Headcheese Jelly

by: Danielle Lea Buchanan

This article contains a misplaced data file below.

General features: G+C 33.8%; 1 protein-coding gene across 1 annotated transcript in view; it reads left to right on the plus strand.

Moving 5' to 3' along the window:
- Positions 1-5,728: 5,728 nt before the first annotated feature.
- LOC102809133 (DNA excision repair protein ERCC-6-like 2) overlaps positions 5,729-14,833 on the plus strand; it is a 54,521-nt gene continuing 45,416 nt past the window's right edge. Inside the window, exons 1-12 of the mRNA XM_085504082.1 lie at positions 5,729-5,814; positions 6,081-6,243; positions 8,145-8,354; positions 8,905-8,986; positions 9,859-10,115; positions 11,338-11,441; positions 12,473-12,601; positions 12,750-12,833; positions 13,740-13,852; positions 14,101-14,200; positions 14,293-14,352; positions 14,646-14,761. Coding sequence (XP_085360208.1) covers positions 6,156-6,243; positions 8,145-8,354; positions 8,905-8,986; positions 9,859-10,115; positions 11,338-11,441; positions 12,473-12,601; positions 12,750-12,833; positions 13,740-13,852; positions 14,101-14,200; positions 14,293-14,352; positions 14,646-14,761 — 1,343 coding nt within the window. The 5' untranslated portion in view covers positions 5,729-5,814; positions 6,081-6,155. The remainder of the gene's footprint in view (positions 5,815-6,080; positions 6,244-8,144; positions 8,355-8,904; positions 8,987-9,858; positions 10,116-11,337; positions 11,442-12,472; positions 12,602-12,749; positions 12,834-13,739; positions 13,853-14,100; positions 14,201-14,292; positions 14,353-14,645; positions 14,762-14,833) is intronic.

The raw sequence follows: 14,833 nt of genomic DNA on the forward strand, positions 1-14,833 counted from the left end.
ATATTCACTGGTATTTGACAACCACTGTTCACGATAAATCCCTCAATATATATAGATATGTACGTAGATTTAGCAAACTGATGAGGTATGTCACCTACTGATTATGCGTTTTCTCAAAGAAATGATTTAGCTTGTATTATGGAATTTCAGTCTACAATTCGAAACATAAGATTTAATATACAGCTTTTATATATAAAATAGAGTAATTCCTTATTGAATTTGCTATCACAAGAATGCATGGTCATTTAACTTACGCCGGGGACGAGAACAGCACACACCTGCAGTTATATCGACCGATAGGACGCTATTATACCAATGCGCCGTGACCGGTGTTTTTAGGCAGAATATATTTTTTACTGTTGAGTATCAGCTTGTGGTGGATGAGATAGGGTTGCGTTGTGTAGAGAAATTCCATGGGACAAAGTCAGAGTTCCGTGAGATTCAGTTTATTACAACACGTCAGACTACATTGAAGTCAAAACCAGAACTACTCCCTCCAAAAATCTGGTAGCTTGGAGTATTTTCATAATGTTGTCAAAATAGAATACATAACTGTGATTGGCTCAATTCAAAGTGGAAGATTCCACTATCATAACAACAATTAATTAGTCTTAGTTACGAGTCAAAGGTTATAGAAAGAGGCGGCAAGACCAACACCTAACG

A butcher walks home down Petunia Street holding a captive bolt pistol and a yellow umbrella. In his pocket, a recipe for headcheese jelly: Boil the head of a pig to produce a stalk. Include tongue, feet, heart. When stock cools, it congeals due to natural gelatin in the skull. Set in aspic. Season with bay leaf and vinegar. Eat cold. He unlocks the door. His wife lays naked in the kitchen in a cattle trough. Nipples prod like antlers. A pot of water boils on the stovetop. The son’s feet are stapled with a nail gun to the wall. There’s a slow drip from his jaw into the 7th Mason jar. The wife in the trough yawns. Asks for tea. The butcher puts the captive bolt to her head. The bolt grinds the skull to flour, enters the cranium, cerebrum and cerebellum. It stops just before the brain stem. Her heart still beats. She’s scalded with boiling water until her scalp is lifted from her head like sod from a lawn. A blow dryer ripples the face away. She’s reduced on the oven at medium low to fat that left out overnight congeals to grease. She was missing for 18 months. Then found on the top shelf of the refrigerator. Stored in 7 lard tins. Her ribcage smoked with apple wood. Ovaries molded in buttermilk.